US 1937 Navy Issue ; Stephen Decatur, Thomas MacDonough 2c. Scott. 791

US 1937 Navy Issue ; Stephen Decatur, Thomas MacDonough 2c. Scott. 791

Series: Navy Issue

Stamp details: Stephen Decatur and Thomas MacDonough

Issued date: 15-01-1937 (dd/mm/yyyy)
Face value: 2c.

Emission: Commemorative
Watermark: No Watermark

Catalogue No:-
Scott (USA): 791
Stanley Gibbons (UK): 787
Michel (Germany): 396
Yvert et Tellier (France): 354

Dimensions (height x width):
25mm x 40mm

Printer: Bureau of Engraving and Printing
Print Method: Rotary Press

Stamp Colors: Carmine
Perforation: Perf 11 x 10

Themes: Famous People, Sailing Ships, Ships, Navigators

Total print: 92,054,550 (estimate)

Description:- Stephen Decatur Jr. (1779-1820) was an American naval officer and commodore. He was born on the eastern shore of Maryland in Worcester County. His father, Stephen Decatur Sr., was a commodore in the United States Navy who served during the American Revolution; he brought the younger Stephen into the world of ships and sailing early on. Shortly after attending college, Decatur followed in his father's footsteps and joined the U.S. Navy at the age of nineteen as a midshipman.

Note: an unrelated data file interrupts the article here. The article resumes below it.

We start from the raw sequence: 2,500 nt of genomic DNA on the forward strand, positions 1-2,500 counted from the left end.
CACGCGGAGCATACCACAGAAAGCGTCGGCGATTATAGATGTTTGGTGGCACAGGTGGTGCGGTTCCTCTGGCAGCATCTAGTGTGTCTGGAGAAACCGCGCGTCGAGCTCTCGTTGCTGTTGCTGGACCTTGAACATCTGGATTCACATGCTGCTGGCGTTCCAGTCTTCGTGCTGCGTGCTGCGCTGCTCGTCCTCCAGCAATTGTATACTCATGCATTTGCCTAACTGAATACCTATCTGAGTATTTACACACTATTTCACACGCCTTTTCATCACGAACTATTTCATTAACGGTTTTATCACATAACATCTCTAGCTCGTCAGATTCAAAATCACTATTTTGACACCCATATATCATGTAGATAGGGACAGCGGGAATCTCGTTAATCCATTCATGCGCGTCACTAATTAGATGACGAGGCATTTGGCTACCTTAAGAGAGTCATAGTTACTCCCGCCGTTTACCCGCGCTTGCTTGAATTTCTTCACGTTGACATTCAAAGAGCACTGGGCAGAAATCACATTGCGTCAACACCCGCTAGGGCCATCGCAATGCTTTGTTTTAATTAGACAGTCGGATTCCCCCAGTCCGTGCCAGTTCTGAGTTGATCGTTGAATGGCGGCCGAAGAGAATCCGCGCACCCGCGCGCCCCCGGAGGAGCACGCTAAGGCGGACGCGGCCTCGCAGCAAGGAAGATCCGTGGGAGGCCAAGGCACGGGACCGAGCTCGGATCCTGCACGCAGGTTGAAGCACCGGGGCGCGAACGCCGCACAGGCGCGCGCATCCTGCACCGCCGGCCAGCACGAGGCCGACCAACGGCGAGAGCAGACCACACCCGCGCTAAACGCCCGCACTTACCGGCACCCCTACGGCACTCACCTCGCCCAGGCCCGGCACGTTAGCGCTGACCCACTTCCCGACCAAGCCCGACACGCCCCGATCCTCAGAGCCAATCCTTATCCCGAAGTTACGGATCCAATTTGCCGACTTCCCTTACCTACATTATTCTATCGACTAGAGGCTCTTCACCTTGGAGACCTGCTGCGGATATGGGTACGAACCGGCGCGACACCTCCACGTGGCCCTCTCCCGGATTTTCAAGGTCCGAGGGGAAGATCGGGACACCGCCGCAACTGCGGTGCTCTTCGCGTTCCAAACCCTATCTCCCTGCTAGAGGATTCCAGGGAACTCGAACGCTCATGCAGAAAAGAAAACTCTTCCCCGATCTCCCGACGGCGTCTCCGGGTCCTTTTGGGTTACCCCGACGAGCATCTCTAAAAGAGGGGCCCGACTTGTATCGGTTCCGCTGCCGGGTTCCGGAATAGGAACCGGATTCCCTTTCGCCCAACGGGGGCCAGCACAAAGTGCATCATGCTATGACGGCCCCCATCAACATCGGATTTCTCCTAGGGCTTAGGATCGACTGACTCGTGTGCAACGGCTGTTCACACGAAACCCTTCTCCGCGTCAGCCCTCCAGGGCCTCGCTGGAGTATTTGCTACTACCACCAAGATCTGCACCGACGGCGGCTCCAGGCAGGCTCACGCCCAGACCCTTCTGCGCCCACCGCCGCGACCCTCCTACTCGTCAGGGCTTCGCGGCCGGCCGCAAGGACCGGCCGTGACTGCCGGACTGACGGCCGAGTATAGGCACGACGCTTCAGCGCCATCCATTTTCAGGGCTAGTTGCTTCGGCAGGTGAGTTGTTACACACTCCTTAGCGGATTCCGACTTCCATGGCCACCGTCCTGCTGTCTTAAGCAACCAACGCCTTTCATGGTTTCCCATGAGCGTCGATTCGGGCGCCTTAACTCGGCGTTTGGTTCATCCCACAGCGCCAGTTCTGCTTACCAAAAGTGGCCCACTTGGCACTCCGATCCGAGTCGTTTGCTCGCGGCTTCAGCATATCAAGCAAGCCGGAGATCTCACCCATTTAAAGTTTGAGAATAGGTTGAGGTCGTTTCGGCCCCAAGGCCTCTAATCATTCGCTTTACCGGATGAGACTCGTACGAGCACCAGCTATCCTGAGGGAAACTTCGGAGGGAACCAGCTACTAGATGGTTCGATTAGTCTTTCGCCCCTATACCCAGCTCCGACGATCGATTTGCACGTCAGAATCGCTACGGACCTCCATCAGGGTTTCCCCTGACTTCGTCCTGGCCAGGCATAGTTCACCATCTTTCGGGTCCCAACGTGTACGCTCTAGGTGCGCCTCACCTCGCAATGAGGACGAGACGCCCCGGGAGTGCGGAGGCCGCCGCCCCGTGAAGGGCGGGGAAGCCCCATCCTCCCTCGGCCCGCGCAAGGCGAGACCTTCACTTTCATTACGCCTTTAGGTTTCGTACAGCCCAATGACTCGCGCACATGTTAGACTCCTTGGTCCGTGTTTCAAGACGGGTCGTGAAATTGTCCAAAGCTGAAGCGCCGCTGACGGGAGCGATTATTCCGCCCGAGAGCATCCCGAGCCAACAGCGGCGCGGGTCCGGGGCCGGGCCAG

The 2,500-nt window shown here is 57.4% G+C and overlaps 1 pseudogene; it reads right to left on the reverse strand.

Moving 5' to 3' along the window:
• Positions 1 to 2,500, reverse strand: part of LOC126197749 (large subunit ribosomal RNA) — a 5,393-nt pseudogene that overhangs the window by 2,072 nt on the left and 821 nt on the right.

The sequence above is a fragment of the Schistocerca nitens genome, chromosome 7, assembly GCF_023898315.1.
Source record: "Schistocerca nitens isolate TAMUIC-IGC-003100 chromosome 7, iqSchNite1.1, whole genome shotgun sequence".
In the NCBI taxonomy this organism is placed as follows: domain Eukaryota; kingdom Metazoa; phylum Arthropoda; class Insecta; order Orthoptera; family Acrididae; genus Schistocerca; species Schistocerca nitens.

Thomas Macdonough, Jr. (1783-1825) was an early-19th-century Irish-American naval officer noted for his roles in the first Barbary War and the War of 1812. He was the son of a revolutionary officer, Thomas Macdonough, Sr. who lived near Middletown, Delaware. He was the sixth child from a family of ten siblings and was raised in the countryside. He entered naval life at an early age, receiving a midshipman's commission at the age of sixteen. Serving with Stephen Decatur at Tripoli, he was a member of "Preble's Boys", a select group of U.S. naval officers who served under the command of Commodore Preble during the First Barbary War. Macdonough achieved fame during the War of 1812, commanding the American naval forces that defeated the British navy at the Battle of Lake Champlain, part of the larger Battle of Plattsburgh, which helped lead to an end to that war.